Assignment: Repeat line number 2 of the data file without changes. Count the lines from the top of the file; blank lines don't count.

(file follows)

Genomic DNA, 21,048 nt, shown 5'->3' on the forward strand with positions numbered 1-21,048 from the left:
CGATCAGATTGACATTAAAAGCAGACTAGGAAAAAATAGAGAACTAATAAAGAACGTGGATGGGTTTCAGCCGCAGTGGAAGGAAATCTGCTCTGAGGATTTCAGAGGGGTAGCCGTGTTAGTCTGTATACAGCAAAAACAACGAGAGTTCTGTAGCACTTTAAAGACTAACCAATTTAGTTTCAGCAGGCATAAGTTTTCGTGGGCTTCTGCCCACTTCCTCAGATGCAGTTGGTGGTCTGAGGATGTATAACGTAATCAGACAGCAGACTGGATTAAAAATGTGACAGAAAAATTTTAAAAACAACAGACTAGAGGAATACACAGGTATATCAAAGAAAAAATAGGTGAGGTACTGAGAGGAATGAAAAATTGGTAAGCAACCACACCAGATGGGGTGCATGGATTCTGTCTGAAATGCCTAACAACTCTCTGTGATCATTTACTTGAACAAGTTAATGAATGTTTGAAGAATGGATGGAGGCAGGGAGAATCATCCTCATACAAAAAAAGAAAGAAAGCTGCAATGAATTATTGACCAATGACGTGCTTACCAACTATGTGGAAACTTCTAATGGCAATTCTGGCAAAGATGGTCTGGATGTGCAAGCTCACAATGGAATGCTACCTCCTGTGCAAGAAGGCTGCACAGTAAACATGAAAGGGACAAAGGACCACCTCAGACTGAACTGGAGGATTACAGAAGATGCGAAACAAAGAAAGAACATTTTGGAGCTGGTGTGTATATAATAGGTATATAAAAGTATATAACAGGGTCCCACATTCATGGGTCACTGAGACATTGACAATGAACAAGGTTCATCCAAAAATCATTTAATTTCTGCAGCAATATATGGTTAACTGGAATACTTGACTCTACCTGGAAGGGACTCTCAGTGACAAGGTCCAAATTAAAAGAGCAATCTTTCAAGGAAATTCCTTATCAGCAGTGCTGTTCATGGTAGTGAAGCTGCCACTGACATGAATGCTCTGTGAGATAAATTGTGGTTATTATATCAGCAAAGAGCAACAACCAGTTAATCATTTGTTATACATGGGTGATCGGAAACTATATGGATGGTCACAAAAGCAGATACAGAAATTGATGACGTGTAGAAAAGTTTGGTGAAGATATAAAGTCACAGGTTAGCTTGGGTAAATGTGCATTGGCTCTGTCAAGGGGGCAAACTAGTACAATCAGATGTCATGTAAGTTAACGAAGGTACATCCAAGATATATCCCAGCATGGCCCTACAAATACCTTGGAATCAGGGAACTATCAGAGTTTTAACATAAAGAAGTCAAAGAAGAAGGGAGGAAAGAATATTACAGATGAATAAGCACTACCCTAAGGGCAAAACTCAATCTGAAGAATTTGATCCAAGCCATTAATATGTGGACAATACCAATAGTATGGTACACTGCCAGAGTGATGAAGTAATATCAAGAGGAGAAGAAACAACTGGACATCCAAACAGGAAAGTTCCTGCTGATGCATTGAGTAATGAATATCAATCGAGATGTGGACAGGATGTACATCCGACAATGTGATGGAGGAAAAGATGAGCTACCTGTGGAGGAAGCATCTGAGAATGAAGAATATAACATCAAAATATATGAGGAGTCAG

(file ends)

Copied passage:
CGATCAGATTGACATTAAAAGCAGACTAGGAAAAAATAGAGAACTAATAAAGAACGTGGATGGGTTTCAGCCGCAGTGGAAGGAAATCTGCTCTGAGGATTTCAGAGGGGTAGCCGTGTTAGTCTGTATACAGCAAAAACAACGAGAGTTCTGTAGCACTTTAAAGACTAACCAATTTAGTTTCAGCAGGCATAAGTTTTCGTGGGCTTCTGCCCACTTCCTCAGATGCAGTTGGTGGTCTGAGGATGTATAACGTAATCAGACAGCAGACTGGATTAAAAATGTGACAGAAAAATTTTAAAAACAACAGACTAGAGGAATACACAGGTATATCAAAGAAAAAATAGGTGAGGTACTGAGAGGAATGAAAAATTGGTAAGCAACCACACCAGATGGGGTGCATGGATTCTGTCTGAAATGCCTAACAACTCTCTGTGATCATTTACTTGAACAAGTTAATGAATGTTTGAAGAATGGATGGAGGCAGGGAGAATCATCCTCATACAAAAAAAGAAAGAAAGCTGCAATGAATTATTGACCAATGACGTGCTTACCAACTATGTGGAAACTTCTAATGGCAATTCTGGCAAAGATGGTCTGGATGTGCAAGCTCACAATGGAATGCTACCTCCTGTGCAAGAAGGCTGCACAGTAAACATGAAAGGGACAAAGGACCACCTCAGACTGAACTGGAGGATTACAGAAGATGCGAAACAAAGAAAGAACATTTTGGAGCTGGTGTGTATATAATAGGTATATAAAAGTATATAACAGGGTCCCACATTCATGGGTCACTGAGACATTGACAATGAACAAGGTTCATCCAAAAATCATTTAATTTCTGCAGCAATATATGGTTAACTGGAATACTTGACTCTACCTGGAAGGGACTCTCAGTGACAAGGTCCAAATTAAAAGAGCAATCTTTCAAGGAAATTCCTTATCAGCAGTGCTGTTCATGGTAGTGAAGCTGCCACTGACATGAATGCTCTGTGAGATAAATTGTGGTTATTATATCAGCAAAGAGCAACAACCAGTTAATCATTTGTTATACATGGGTGATCGGAAACTATATGGATGGTCACAAAAGCAGATACAGAAATTGATGACGTGTAGAAAAGTTTGGTGAAGATATAAAGTCACAGGTTAGCTTGGGTAAATGTGCATTGGCTCTGTCAAGGGGGCAAACTAGTACAATCAGATGTCATGTAAGTTAACGAAGGTACATCCAAGATATATCCCAGCATGGCCCTACAAATACCTTGGAATCAGGGAACTATCAGAGTTTTAACATAAAGAAGTCAAAGAAGAAGGGAGGAAAGAATATTACAGATGAATAAGCACTACCCTAAGGGCAAAACTCAATCTGAAGAATTTGATCCAAGCCATTAATATGTGGACAATACCAATAGTATGGTACACTGCCAGAGTGATGAAGTAATATCAAGAGGAGAAGAAACAACTGGACATCCAAACAGGAAAGTTCCTGCTGATGCATTGAGTAATGAATATCAATCGAGATGTGGACAGGATGTACATCCGACAATGTGATGGAGGAAAAGATGAGCTACCTGTGGAGGAAGCATCTGAGAATGAAGAATATAACATCAAAATATATGAGGAGTCAG